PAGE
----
Due to some unforeseen circumstances this column has been on a brief hiatus but is now back and just in time for the latest new release announcements from Masters of Cinema. Read on for the complete list of new releases (artwork will be added as soon as it is available).
Here’s the brans new and official Masters of Cinema announcement of more fresh titles for the next few months.
Producer of the Masters of Cinema Series, Andrew Utterson stated “In March, we welcome legendary French director Claude Chabrol into the series for the very first time, with a back-to-back French New Wave double-bill, Le Beau Serge [Handsome Serge] and Les Cousins [The Cousins], alongside fellow French filmmaker Henri-Georges Clouzot’s exquisite comedy-thriller The Murderer Lives at 21 [L’Assassin habite au 21].
More cinematic treats follow in April with a stunning new presentation of Michelangelo Antonioni’s majestic slice of Italian art cinema La notte [The Night] as well as rare treasures in the form of a blazing new restoration of Yūzō Kawashima’s utterly thrilling but long-unavailable-in-the-westBakumatsu taiyō-den [aka A Sun-Tribe Myth from the Bakumatsu Era] and the collected release of fellow Japanese filmmaker Sadao Yamanaka’s entire surviving works.”
Managing Director of Eureka Entertainment added “Across six standout releases, world and UK home viewing and Blu-ray premières abound, with new restorations aplenty, as we continue our quest to release the very finest in world cinema, using the very best available materials, all with a meticulous attention to design and detail.”
And here we get to unveil the artwork for these titles.
As I’ve been away for a month or two and am therefore a little behind on reviewing all the MoC releases I have decided to return with reviews of two titles that have not perhaps received quite as much attention as others. I therefore chose Sam Fuller’s Park Row and Ernst Lubitsch’s Trouble in Paradise, two titles that are DVD-only but are certainly discs worth picking up.
Any discussion of an Ernst Lubitsch film will most likely involve some mention of the ‘Lubitsch Touch’, that now famous indefinable quality that Lubitsch had when making films. I fell in love with the ‘Lubitsch Touch’ before I heard the phrase or even knew who he was but it is something that immediately made sense the minute I knew of its existence.
My first experience with the work of Lubitsch was his 1940 romantic comedy The Shop Around the Corner which, thanks in part to it being oft repeated on UK terrestrial television, I saw a large number of times as a child. Undoubtedly a popular favourite for television due to the lead performance of James Stewart, The Shop Around the Corner is exactly the kind of light Hollywood entertainment film that made me fall head over heals for the Golden Age of Hollywood and encourage my cinephilia no end.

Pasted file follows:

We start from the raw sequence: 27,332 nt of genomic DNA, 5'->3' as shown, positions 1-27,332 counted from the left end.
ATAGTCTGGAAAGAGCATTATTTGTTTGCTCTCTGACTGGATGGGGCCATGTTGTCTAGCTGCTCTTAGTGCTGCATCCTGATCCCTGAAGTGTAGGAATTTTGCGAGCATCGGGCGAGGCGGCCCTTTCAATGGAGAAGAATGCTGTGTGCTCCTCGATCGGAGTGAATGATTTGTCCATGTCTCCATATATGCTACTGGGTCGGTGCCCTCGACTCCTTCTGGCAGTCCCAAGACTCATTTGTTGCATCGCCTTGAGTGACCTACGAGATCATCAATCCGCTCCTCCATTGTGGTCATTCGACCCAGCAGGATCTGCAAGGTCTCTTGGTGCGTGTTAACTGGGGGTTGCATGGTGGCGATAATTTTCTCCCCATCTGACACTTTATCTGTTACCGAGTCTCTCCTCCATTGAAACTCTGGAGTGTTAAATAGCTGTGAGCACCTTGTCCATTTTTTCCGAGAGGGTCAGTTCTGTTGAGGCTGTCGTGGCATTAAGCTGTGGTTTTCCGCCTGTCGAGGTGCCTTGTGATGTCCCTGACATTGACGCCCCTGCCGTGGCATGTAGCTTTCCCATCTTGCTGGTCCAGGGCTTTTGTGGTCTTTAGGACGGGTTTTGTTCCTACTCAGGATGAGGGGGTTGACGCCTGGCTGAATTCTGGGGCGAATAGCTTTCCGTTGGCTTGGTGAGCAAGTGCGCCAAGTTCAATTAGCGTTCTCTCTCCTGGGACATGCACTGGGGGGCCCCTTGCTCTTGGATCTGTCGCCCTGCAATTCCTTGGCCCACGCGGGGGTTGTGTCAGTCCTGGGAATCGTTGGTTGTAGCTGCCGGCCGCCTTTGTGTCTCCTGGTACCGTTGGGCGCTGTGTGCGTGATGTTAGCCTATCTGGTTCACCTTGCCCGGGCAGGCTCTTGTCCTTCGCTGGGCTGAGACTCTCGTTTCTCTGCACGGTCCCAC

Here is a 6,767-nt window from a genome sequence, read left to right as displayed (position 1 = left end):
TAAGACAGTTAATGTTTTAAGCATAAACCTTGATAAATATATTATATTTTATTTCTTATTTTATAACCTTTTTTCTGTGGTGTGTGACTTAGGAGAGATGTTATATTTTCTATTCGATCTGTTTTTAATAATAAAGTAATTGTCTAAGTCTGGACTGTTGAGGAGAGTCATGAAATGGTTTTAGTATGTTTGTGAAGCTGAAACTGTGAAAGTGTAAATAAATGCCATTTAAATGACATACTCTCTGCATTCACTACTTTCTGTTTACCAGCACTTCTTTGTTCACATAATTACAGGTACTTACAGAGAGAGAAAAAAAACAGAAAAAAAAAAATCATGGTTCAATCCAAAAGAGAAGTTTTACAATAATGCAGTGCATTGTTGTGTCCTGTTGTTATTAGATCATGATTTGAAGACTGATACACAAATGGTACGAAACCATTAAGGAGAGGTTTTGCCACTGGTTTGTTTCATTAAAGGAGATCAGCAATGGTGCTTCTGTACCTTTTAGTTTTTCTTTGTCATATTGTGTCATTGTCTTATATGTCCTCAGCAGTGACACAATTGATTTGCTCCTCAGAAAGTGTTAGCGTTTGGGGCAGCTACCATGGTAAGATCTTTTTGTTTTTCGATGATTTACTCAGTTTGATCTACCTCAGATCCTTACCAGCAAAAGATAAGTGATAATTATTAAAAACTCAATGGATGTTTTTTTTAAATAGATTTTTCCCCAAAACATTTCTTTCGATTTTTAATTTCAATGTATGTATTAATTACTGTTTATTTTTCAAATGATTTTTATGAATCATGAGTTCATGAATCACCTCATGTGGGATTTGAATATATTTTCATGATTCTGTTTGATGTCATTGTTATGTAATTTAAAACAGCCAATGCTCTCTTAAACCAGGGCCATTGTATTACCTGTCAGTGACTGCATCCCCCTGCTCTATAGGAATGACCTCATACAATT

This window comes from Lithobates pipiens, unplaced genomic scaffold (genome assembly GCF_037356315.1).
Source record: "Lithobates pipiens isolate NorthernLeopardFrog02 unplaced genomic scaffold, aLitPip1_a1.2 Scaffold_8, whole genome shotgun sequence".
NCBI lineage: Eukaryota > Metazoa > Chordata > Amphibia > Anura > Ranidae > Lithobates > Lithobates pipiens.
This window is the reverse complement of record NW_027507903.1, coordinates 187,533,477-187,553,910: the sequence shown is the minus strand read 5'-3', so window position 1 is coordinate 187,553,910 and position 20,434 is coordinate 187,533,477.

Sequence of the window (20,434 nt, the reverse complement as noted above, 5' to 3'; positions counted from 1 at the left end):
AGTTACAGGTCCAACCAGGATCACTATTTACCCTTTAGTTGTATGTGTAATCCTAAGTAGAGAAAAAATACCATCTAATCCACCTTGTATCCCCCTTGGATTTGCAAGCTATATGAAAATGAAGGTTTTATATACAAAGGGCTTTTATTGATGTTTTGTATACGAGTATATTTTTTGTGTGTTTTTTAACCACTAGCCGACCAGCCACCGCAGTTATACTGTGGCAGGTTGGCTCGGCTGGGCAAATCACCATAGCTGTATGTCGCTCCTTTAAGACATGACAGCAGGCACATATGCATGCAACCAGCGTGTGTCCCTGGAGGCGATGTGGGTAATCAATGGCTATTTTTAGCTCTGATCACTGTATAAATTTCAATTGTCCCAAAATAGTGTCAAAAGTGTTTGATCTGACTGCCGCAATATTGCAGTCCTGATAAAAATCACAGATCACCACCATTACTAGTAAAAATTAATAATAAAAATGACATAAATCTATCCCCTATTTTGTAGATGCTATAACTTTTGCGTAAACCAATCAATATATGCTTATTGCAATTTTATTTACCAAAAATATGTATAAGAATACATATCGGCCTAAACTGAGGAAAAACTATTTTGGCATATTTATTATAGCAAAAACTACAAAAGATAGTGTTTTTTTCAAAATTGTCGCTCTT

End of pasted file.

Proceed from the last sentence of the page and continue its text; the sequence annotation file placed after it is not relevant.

Unlike the work of Hitchcock, Capra or Wilder, who were all reasonably well covered by UK television and the kind of names that I first began to learn when investigating Hollywood films in my youth, Lubitsch was and still remains something of an outsider. His work has certainly not gone unseen and he is a director that is held in high regard by both filmmakers (Wilder for instance) and critics but his name and his films are nowhere near as well known as they should be, considering their quality and potential for wide appeal.
This is most likely largely due to the question of availability. Whilst I failed to see many Lubitsch films as a child because they simply weren’t on television those looking to consume themselves with his work will still find it reasonably hard, with few of his films easily available on home entertainment releases. Masters of Cinema have done a great job in addressing this in the past with their Lubitsch in Berlin box-set and continue the good fight with this latest Lubitsch release, Trouble in Paradise.
Widely considered, and with good reason, to be Lubitsch at his peak, Trouble in Paradise is not only a beautifully crafted film but it is an absolute delight for every single minute of its succinct 83 minute running time.
The film begins with the meeting of two con artists, the debonair Gaston Monescu (Herbert Marshall) and the mischievous and minx-like Lily (Miriam Hopkins), who fall in love whilst simultaneously attempting to steal from eachother. The ability of each to thieve and con is what attracts them to the other and it is no surprise that this film was made shortly before the Hays Code began to crack down on such depictions of criminality and also sexuality, something which Trouble in Paradise certainly has plenty of too.
The film pops and crackles with an abundance of risqué dialogue and scenes in which the viewer is left in no doubt about what is actually going on. This is 1932 so of course we don’t see any explicit references to sex but there is enough in the dialogue and in closed doors and passages of time to leave the viewer in no doubt about the not soi hidden sex lives of the leads.